Thus, so long as the amount and extent of take remains consistent with the Service’s “small numbers” and “negligible impact” findings in the MMPA incidental take regulations, there should be no need for reinitiating consultation under the ESA.
Second, Section 101(a)(5)(B) of the MMPA provides that the Service “shall withdraw, or suspend[,]” its incidental take authorization if the agency finds that take from the specified activity “is having, or may have, more than a negligible impact on the species or stock concerned.” Id. § 1371(a)(5)(B). The Service highlighted this provision in its response to comments in the final rule. See 73 Fed. Reg. at 33,240. The “may have[ ] more than a negligible impact” standard would necessarily operate as a trigger to reinitiate consultation under the ESA. See 50 C.F.R. § 402.16(b) (“Reinitiation of formal consultation is required . . . [i]f new information reveals effects of the action that may affect listed species or critical habitat in a manner or to an extent not previously considered.”). Accordingly, this is not a case, as in Allen, where “[e]ven if the actual number of takings . . . was considerably higher than anticipated [in the BiOp], the Incidental Take Statement would not permit the [Service] to halt the project and reinitiate consultation.” 476 F.3d at 1039.
The Service will not always be able to rely on findings under Section 101(a)(5)(A) of the MMPA to specify the “amount or extent” of take permitted under the ESA. Such reliance is permissible only where, as here, the Service first establishes that it is impracticable to quantify a numerical measure of take. If the Service fails to establish that a numerical measure is impracticable, then the ESA requires that the agency provide a numerical limit in the ITS, even though Section 101(a)(5)(A) of the MMPA does not require it in the incidental take regulations themselves. Such reliance is also permissible only where, as with the polar bear here, the listed Species at issue is also a marine mammal subject to the incidental take regulations under the MMPA. If the specified activity pursuant to the incidental take regulations could affect other listed species, like threatened or endangered fish, as in Evans, 279 F. Supp. 2d at 1180-81, a “small numbers” and “negligible impact” finding as to marine mammals under the MMPA would be irrelevant to the Service’s obligations to protect those other species under the ESA. In such an instance, the Service could not rely on findings in the MMPA incidental take regulations to provide a surrogate for the “amount or extent” of take under the ESA.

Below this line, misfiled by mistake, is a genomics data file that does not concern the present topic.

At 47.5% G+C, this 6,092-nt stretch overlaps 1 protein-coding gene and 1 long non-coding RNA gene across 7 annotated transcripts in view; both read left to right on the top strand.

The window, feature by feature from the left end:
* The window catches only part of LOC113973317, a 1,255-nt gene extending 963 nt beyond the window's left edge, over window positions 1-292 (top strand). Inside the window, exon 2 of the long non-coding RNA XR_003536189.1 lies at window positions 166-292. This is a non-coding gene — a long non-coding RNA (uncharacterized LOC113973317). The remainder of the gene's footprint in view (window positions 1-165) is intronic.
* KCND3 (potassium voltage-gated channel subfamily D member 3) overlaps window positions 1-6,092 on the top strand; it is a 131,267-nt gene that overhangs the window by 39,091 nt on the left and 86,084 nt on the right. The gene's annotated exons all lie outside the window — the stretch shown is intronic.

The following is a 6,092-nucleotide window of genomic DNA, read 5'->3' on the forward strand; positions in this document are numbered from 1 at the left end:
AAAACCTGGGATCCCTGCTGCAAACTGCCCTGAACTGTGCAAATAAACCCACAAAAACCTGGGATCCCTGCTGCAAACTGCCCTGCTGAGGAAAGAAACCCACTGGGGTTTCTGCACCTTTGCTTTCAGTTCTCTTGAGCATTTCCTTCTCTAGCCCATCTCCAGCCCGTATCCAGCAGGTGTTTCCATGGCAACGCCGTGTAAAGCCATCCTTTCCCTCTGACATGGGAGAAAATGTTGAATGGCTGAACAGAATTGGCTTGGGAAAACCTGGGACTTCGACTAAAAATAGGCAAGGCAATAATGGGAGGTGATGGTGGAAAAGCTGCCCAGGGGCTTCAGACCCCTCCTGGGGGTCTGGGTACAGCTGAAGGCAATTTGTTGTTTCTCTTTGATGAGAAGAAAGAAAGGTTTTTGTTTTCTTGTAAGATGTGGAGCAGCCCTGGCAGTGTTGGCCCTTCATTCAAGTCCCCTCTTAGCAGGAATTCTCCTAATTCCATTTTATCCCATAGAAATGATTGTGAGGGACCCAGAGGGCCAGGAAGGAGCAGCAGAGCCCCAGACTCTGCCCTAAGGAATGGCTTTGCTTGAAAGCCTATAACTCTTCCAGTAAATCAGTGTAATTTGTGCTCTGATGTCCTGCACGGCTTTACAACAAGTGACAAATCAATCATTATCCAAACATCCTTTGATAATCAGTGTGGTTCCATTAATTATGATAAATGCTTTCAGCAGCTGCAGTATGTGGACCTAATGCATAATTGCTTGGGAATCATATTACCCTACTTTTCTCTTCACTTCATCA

Third, Plaintiffs have failed to articulate a feasible, alternative surrogate measure of take. Given the nature of the species, the geographic region, and the proposed activities at issue here, we recognize that it may be impossible for the Service to develop an adequate surrogate based on other potential measures, such as habitat or ecological conditions. Here, the Service is dealing with about 3,500 widely distributed polar bears that travel thousands of miles per year, a dynamically changing geographic area of about 90,000 square miles, proposed oil and gas activities without specific locations, and a type of anticipated take that results in only short-term, minimal changes in behavior. We do not hold that it is generally a plaintiff’s burden to propose alternative, surrogate measures of take. But Plaintiffs’ inability to propose such measures here — even when specifically questioned about it at oral argument — influences our view of the adequacy of the Service’s proffered surrogate in the ITS.
 In sum, although it is a close question, we agree with the Service that “[t]he ITS in this case reasonably relies on the negligible impact and small numbers findings of the MMPA incidental take regulation to articulate the anticipated amount of take and the effect on the polar bear population.”